I know it would be hard if even possible for complete coverage of all nodes and some render engines probably have to different a system.
Yet I would like to compare which nodes are actually in common between different engines. I think a google spreadsheet could be a nice starting point.

EDIT:
Another personal reason is to just get a picture of what basic setups are available across which engines. I am goin to an office soon where they use max a lot and I will probably have to recreate all my materials.

I think you aren’t understanding the meaning of ‘translate’.

If renderer X doesn’t have a certain type of node then you build the functionality out of the nodes they do have. Chances are the whole system would be based on this since a direct translation probably wouldn’t be possible anyway due to default values and different implementations of the same functionality.

I’m not talking about the merits of such a system (no opinion really) just that it isn’t that difficult of a problem to solve.

Well, obviously, but you still won’t get around reimplementing Blenders functionality that isn’t expressible in terms of nodes, in the same way that you cannot express any given external renderer feature in terms of Blender nodes. The evaluation of shaders (and which data is available to them) can be fundamentally different across renderers, as well.

I’m not talking about the merits of such a system (no opinion really) just that it isn’t that difficult of a problem to solve.

For it to even be possible, the renderers would need to be architecturally similar (e.g. path-tracers) and then you’d need people to agree to adhere to the standard (which is unlikely). You’re just highlighting one particular aspect of the problem that isn’t difficult.

Well of course all you support is the staples…colour/spec/ior/transparent/roughness/texture/bump map/normal map/emission/
Luxrender already did this with “convert blender materials to luxrender” but they didn’t bother try and convert something from blender into some of luxrenders advanced technical textures.

But more importantly and semi related currently it doesn’t seem possible to use different node setups for each render engine? IE Blender material nodes and separate cycles material nodes setup for the same material

There seems to be a misconception here: People seem to want to see in renderer X the option of Blender which does not make any sense at all.
When we use a certain renderer with Blender it is because we want functions available in that particular renderer.
It is impossible to move away frow having to know how that renderer works or we’ll trod the “translation” road which offers a VERY small set of features as opposed to the proper node integration.
ShadermanNEXT , which is written entirely in Python, has an interesting take on that: It defines Modes which are folders containing defintions of nodes partaining to one field (rendermanSL, particules, image processing, even Unix command!) in xml format. When launching ShandermanNEXT it reads those folder and automatically populate lists with what it finds in those folders.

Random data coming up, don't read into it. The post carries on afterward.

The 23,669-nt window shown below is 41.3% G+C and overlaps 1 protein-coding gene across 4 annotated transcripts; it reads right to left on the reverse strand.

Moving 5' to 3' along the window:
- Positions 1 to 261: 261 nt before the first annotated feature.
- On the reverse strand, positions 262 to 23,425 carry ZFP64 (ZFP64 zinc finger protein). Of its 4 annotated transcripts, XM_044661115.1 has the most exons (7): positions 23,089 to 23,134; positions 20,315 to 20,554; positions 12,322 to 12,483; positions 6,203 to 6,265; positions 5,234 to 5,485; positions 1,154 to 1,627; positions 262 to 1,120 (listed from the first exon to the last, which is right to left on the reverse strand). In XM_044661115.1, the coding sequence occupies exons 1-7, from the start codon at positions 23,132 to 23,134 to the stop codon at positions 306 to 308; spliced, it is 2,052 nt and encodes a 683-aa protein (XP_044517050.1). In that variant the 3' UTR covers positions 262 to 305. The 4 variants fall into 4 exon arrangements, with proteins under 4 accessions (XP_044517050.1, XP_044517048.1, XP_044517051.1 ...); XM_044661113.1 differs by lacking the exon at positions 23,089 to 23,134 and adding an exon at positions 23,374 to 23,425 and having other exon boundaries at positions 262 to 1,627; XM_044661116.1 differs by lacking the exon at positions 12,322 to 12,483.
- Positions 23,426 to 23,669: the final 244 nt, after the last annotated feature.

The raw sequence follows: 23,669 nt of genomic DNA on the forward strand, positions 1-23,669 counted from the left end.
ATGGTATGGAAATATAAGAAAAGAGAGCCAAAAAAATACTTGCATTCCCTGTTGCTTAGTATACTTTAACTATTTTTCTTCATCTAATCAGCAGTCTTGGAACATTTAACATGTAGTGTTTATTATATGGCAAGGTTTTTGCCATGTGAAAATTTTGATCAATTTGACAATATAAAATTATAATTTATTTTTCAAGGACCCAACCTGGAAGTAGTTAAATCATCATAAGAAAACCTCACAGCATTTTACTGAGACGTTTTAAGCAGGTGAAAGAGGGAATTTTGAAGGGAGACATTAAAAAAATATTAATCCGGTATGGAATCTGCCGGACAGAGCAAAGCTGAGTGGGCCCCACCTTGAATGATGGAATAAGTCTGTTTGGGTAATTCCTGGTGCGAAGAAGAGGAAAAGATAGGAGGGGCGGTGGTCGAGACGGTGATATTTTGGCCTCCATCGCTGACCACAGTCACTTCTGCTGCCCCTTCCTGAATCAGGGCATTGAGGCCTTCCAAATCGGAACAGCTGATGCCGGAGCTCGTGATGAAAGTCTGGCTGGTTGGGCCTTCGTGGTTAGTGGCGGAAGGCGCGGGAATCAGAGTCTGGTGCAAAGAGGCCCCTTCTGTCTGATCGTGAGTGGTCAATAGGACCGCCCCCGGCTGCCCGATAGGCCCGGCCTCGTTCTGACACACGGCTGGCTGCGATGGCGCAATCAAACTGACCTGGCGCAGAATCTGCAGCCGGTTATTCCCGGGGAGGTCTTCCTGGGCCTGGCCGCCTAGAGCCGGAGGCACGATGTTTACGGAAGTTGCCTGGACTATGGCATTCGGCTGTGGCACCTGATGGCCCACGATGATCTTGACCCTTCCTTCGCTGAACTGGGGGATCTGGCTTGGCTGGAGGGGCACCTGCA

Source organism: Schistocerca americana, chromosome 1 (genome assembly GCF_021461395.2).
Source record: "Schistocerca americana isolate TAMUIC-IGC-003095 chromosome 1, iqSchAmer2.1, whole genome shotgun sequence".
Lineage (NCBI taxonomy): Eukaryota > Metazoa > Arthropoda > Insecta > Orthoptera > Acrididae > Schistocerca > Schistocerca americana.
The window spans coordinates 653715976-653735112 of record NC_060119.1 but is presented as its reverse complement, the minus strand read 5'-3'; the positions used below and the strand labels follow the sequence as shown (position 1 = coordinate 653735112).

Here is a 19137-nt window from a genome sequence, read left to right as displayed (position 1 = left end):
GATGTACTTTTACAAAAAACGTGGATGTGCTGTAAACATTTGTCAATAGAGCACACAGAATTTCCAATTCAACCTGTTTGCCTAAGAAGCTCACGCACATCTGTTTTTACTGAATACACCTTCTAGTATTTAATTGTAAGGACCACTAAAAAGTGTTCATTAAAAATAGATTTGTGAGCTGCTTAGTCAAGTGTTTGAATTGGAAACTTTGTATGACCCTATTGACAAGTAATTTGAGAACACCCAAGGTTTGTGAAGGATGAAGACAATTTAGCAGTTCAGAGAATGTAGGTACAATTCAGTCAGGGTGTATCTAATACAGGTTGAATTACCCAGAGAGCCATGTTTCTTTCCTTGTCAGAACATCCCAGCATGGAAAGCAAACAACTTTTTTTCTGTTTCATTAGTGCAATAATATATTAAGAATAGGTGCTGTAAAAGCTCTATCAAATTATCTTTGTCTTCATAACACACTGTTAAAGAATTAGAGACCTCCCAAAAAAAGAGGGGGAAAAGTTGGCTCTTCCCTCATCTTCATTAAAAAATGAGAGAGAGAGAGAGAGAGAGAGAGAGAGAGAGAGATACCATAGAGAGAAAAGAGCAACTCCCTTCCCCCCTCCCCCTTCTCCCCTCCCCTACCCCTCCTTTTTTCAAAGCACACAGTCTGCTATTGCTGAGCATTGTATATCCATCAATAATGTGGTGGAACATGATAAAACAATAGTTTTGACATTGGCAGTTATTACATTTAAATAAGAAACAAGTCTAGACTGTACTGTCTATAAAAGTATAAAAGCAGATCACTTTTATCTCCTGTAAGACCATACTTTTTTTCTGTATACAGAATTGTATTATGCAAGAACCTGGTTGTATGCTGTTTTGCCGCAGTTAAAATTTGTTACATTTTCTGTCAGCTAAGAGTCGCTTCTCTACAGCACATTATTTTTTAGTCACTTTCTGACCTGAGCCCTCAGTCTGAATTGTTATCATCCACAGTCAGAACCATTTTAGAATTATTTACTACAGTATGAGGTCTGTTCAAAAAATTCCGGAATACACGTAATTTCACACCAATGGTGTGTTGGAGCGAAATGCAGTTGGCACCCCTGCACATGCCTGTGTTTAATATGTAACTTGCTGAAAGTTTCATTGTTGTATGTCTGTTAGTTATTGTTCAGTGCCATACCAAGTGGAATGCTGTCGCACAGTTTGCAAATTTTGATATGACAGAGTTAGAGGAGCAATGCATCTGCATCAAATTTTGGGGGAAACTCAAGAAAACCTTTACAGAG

When you create a noodle in RendermanSL mode for instance, the software generates RSL shader code that can be copied and used anywhere else.
It can target a lot of different things and could serve as inspiration for node integration for Blender.
Luxrender, Yafaray and other rendering engines would only have to maintain a master folder for each renderer with folders containing nodes definitions. When you choose a renderer in Blender, it would read the according folder and populate the list of available nodes for that renderer. A mechanism for refreshing the current list would have to be considered too. If a developper adds a new function to his renderer all that would be needed would be to add a node definition in a folder and restart Blender or refresh the list.

But more importantly and semi related currently it doesn’t seem possible to use different node setups for each render engine? IE Blender material nodes and separate cycles material nodes setup for the same material[/QUOTE]

The modal way of Blender luckily prevent that. When you choose the renderer it shifts ALL Blender accordingly so that any part will work with the renderer. The side effect is that it is new user friendly but it can be a PITA when an advanced user knows exactly what s/he wants(your case here).
One way of solving this could be Output renderer nodes that pipe datas to specific renderer opening the way for easier compositing but probably a nightmare for developpers.

@DeMack Very interesting thoughts.
Actually very close to my own, yet you seem to have a better idea of the technical requirements.
My initially thoughts behind this was the different functions of the renders. I usually do my light studies in Luxrender as it does the most realistic lighting, yet my computer is not nearly strong enough to do noise free lux renders.
Instead I do a artistic composition in Cycles yet I have to redo all the materials each time even if they are only simple diffuse, gloss, bumb etc…

My thoughts on an application would work much as you describe ShadermanNEXT to work.